In the closest MVP vote since 1979, Stanton became only the sixth player to win from a losing team. Stanton led the big leagues with 59 home runs and 132 RBIs (see full story).

MLB: Manfred says pace changes will happen with or without union
Major League Baseball will change rules to speed games next year with or without an agreement with the players' association.

Management proposed last offseason to institute a 20-second pitch clock, allow one trip to the mound by a catcher per pitcher each inning and raise the bottom of the strike zone from just beneath the kneecap to its pre-1996 level at the top of the kneecap. The union didn't agree, and clubs have the right to impose those changes unilaterally for 2018.

Players and MLB have held initial bargaining since summer, and MLB chief legal officer Dan Halem said this week he would like an agreement by mid-January.

"My preferred path is a negotiated agreement with the players, but if we can't get an agreement we are going to have rule changes in 2018 one way or the other," baseball Commissioner Rob Manfred said Thursday after a quarterly owners' meeting.

Nine-inning games averaged a record 3 hours, 5 minutes during the regular season and 3:29 during the postseason.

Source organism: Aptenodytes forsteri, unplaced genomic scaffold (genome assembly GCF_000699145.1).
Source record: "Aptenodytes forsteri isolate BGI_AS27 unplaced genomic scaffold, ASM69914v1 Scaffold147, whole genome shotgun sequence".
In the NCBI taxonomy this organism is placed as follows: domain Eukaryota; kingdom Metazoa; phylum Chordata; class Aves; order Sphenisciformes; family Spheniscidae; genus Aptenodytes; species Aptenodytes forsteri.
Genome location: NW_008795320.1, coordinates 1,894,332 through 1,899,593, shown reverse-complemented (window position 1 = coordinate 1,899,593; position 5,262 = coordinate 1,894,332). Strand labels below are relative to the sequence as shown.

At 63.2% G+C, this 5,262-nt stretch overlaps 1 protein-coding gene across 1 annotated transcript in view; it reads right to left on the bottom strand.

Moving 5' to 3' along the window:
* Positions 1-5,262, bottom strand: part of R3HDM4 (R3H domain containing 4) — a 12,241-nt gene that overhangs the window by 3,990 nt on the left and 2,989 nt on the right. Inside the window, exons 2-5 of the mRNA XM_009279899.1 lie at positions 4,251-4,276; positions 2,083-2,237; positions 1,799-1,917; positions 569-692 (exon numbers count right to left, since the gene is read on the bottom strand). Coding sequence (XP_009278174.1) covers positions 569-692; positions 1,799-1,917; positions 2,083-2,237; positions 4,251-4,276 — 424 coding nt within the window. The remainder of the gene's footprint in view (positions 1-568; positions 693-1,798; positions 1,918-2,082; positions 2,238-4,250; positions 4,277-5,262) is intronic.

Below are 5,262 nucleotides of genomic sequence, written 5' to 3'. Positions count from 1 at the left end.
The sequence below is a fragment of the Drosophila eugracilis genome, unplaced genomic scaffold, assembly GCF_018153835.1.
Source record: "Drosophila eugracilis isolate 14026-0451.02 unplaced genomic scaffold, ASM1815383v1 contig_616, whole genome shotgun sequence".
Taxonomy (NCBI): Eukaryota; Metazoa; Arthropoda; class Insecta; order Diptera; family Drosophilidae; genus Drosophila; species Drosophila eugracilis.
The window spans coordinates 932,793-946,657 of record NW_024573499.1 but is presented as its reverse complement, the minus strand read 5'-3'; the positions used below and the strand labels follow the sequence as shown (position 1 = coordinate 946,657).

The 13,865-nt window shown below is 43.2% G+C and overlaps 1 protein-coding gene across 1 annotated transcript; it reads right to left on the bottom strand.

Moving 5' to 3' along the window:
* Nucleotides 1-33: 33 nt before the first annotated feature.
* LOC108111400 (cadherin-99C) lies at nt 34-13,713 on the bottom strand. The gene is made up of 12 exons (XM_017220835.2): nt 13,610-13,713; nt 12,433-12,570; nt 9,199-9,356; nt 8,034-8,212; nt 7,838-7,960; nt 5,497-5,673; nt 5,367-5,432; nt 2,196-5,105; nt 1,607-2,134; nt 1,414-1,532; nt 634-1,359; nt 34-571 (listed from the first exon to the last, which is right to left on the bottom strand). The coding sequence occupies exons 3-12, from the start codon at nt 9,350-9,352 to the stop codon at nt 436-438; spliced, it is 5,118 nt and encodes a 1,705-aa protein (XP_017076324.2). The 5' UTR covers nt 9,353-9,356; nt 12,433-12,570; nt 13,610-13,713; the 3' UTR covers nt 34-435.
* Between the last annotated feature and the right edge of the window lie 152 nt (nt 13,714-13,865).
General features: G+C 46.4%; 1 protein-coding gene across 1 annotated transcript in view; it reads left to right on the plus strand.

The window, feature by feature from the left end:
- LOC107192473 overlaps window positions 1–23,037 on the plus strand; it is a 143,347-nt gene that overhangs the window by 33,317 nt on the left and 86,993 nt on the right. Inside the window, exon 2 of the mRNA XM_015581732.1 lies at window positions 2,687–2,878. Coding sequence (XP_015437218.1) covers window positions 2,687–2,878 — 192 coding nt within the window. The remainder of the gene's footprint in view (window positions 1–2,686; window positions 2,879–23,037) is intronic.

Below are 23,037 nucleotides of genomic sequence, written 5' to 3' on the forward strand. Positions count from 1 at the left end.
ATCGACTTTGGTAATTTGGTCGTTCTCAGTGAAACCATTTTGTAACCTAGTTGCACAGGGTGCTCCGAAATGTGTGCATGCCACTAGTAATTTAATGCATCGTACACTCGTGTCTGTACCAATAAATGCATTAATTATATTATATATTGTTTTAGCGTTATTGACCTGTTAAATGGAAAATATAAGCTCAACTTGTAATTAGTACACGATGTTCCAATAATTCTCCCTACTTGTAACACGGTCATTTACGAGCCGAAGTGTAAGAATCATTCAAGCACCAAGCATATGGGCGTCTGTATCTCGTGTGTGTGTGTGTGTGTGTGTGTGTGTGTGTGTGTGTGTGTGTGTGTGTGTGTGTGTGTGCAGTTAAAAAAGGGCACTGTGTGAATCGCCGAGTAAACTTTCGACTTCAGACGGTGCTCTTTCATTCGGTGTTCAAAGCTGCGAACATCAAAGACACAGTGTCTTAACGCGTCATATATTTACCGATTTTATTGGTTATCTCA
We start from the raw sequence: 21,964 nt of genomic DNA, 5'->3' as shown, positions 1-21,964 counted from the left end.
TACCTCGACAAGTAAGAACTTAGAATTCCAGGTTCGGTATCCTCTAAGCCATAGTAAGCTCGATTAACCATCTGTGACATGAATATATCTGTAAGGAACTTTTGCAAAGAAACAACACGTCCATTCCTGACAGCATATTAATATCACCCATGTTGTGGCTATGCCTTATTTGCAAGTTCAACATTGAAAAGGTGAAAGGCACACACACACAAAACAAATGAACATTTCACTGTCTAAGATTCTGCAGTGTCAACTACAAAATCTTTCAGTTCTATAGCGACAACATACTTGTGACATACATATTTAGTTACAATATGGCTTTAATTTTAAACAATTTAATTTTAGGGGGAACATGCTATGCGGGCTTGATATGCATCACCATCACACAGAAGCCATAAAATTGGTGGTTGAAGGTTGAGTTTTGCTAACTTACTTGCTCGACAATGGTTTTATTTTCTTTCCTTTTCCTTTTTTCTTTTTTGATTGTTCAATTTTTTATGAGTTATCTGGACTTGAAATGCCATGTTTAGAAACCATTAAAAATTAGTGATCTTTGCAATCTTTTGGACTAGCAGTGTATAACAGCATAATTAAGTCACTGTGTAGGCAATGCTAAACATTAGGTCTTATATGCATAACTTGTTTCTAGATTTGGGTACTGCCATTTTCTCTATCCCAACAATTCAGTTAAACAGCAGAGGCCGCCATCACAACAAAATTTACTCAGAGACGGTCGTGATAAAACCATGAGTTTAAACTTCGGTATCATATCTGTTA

There are ongoing talks for a new posting system with Japan to replace the deal that expired Nov. 1, one that would allow star Japanese pitcher/outfielder Shohei Otani to leave the Pacific League's Nippon Ham Fighters to sign with a big league team (see full story).

Mariners: Team makes trade, raises available money for Japan's Otani​
The Seattle Mariners have gained more flexibility if they want to try to sign star Japanese pitcher/outfielder Shohei Otani.

They acquired an additional $500,000 for their international signing bonus pool from the Chicago White Sox in a trade for Brazilian right-hander Thyago Vieira.

Otani, a 23-year-old right-hander, would be limited to a minor league contract with a signing bonus under Major League Baseball's new collective bargaining agreement. The trade announced Thursday increases the Mariners' available money for a signing bonus to $1,557,500. Seattle has spent $3,942,500 on bonuses in the signing year that started July 2 from a pool that rose to $5.5 million with the trade.

The 24-year-old Vieira made his major league debut with a scoreless inning against Baltimore on Aug. 14, his only big league appearance. He was 2-3 with two saves and a 3.72 ERA in 29 games this year for Double-A Arkansas and 0-1 with two saves and a 4.58 ERA in 12 games for Triple-A Tacoma.

Chicago is restricted to a maximum $300,000 signing bonus because it exceeded its pool in a previous year under the old labor contract.